Investigating the use of phase-change materials for temperature control during fast filling of hydrogen cylinders

Vishagen Ramasamy*, Edward Richardson, Philippa Reed, Warren Hepples, Andrew Wheeler

*Corresponding author for this work

Research output: Contribution to journalArticlepeer-review

2 Citations (Scopus)


This paper explores the use of phase-change materials in the process of fast filling of hydrogen cylinders in order to limit the rise in the gas temperature by enhancing heat transfer from the gas. It is necessary to limit the temperature rise because the structural performance of the cylinder materials can be degraded at higher temperatures. Initially, two computational approaches for modeling the fast filling of hydrogen cylinders are presented and validated; the first is an axisymmetric computational fluid dynamics simulation and the second is a single-zone approach with one-dimensional conjugate heat transfer through the cylinder walls. The models are applied to study fast filling of a hydrogen-powered passenger car. The predictions show that the minimum safe fill time for Type III cylinders with aluminum liners is generally shorter than for Type IV cylinders with plastic liners, for given ambient and precooling temperatures. Alternatively, Type III cylinders require less precooling for a given fill time. Introduction of a phase-change material heat sink is assessed as a means of reducing the fill time for Type IV cylinders. Paraffin-based phase-change materials are considered. The predictions show that the use of pure paraffin wax does not help in reducing the gas temperature due to its low thermal conductivity, however materials with improved thermal conductivity, for example, mixtures of paraffin wax and graphite, can facilitate reduced fill times. Without use of phase-change material it is not possible to reduce the fill time of Type IV cylinders below three minutes unless the gas supply is precooled. While the fill time can be reduced by precooling the gas supply, the phase-change material reduces the degree of precooling required for a given fill time by 10–20 K, and reduces the minimum theoretical power consumption of the cooler by 50–100%, depending on the ambient temperature.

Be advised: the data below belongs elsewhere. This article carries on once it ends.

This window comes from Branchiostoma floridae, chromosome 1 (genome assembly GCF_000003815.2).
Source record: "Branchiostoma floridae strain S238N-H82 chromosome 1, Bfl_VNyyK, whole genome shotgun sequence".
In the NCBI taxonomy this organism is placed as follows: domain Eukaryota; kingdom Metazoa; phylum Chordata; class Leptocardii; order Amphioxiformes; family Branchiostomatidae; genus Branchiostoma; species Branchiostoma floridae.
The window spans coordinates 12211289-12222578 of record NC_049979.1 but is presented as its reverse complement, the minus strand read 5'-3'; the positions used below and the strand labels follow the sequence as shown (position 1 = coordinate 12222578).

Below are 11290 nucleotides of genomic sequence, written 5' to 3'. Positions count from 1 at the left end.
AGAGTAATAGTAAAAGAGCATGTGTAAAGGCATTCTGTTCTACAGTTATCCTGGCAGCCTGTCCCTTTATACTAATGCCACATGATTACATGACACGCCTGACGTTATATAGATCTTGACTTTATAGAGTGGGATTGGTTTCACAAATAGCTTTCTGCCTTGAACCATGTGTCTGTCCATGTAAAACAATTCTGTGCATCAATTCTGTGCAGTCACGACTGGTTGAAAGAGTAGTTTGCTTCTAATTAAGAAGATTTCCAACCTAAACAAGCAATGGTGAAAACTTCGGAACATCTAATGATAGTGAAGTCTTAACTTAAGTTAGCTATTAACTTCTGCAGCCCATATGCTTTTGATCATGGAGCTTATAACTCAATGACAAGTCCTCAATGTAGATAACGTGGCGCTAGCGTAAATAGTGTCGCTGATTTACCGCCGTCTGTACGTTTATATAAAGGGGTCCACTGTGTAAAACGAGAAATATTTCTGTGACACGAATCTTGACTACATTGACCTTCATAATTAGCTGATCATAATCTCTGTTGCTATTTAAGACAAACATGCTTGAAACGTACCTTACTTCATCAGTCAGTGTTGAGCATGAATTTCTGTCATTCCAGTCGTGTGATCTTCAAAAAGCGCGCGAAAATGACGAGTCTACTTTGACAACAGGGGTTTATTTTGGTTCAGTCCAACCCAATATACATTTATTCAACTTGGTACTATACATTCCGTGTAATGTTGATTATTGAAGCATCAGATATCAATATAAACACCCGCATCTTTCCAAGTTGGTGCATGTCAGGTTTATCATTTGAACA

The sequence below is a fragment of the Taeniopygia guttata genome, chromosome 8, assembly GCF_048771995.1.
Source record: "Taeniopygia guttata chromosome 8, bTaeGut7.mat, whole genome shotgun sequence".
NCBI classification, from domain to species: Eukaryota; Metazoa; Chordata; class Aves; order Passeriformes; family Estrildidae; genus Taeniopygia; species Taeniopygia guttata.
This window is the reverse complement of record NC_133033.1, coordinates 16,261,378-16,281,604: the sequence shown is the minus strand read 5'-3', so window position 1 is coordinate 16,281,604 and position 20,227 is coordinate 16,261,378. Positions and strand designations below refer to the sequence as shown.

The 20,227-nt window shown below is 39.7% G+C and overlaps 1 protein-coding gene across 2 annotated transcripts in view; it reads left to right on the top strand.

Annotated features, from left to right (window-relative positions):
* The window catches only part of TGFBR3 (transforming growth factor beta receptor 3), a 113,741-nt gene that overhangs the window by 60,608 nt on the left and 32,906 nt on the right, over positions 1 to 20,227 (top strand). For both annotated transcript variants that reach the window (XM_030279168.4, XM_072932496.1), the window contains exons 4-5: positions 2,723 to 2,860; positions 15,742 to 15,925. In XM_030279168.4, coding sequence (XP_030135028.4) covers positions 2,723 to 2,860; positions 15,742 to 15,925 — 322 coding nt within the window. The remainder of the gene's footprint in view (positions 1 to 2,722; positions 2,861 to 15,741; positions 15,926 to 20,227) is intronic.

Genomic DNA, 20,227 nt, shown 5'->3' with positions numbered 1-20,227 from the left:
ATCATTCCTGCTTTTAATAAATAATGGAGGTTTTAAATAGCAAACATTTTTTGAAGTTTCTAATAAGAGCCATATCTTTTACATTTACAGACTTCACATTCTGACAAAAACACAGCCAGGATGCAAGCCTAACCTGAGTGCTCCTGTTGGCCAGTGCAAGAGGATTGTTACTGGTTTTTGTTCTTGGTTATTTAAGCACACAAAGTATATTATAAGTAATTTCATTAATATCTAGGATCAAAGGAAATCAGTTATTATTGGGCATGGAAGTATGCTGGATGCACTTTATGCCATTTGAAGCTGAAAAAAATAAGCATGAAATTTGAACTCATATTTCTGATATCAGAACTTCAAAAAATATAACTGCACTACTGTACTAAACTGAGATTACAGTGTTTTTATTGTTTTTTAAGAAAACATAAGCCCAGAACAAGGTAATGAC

Original languageEnglish
Pages (from-to)73-97
Number of pages25
JournalHigh Temperature Material Processes
Issue number2-3
Publication statusPublished - 1 Jan 2018
Externally publishedYes


  • Cfd
  • Compressed hydrogen storage
  • Conjugate heat transfer model
  • Enhanced heat transfer
  • Hydrogen cylinders
  • Phase-change materials
  • Toyota mirai


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